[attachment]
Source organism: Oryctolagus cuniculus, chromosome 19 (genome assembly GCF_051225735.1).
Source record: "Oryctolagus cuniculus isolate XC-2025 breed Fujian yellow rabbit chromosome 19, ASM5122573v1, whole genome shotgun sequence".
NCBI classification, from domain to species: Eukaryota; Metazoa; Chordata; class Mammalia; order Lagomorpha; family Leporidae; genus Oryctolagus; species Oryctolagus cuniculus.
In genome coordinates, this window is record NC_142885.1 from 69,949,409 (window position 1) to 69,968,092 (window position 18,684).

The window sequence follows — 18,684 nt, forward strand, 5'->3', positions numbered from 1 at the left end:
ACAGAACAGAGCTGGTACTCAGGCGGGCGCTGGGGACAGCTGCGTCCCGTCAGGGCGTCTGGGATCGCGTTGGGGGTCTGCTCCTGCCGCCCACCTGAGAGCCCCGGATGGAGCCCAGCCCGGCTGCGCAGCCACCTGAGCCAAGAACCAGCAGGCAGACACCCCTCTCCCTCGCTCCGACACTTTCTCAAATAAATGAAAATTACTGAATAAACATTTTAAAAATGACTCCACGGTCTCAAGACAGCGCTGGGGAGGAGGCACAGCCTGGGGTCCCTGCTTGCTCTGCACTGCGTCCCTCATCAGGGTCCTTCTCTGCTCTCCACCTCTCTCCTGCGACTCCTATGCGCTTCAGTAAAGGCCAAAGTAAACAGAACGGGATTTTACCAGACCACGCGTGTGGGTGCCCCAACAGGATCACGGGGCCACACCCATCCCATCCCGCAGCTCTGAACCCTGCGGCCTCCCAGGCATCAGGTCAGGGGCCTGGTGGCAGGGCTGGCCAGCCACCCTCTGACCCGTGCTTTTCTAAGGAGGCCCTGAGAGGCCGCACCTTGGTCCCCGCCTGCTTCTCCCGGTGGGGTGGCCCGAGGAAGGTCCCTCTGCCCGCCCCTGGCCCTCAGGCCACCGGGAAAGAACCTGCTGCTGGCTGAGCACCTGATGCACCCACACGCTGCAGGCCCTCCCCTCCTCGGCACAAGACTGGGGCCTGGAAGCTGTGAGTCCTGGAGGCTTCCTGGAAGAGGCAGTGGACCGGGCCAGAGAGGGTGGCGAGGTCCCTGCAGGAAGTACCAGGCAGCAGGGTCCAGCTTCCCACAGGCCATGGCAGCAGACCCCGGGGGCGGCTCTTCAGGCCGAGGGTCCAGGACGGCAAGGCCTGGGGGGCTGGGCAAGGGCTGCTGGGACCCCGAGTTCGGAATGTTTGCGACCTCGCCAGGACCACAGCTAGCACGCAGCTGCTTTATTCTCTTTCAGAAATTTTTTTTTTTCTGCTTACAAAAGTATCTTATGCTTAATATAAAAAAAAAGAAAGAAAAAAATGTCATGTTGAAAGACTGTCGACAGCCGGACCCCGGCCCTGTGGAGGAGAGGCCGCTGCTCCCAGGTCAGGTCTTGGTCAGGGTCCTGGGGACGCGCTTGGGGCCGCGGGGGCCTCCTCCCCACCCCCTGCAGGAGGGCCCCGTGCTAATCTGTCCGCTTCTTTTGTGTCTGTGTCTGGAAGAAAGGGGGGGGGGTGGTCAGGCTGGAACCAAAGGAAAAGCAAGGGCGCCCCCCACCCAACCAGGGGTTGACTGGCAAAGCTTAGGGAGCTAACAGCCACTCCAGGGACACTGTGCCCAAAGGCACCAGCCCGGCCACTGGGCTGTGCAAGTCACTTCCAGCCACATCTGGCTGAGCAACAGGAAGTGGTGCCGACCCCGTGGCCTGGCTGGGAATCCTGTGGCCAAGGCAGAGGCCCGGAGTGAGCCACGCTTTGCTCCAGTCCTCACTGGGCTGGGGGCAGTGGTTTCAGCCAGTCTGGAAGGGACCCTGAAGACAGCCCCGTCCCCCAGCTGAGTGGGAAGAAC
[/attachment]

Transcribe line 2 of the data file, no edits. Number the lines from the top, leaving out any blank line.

Source record: "Oryctolagus cuniculus isolate XC-2025 breed Fujian yellow rabbit chromosome 19, ASM5122573v1, whole genome shotgun sequence".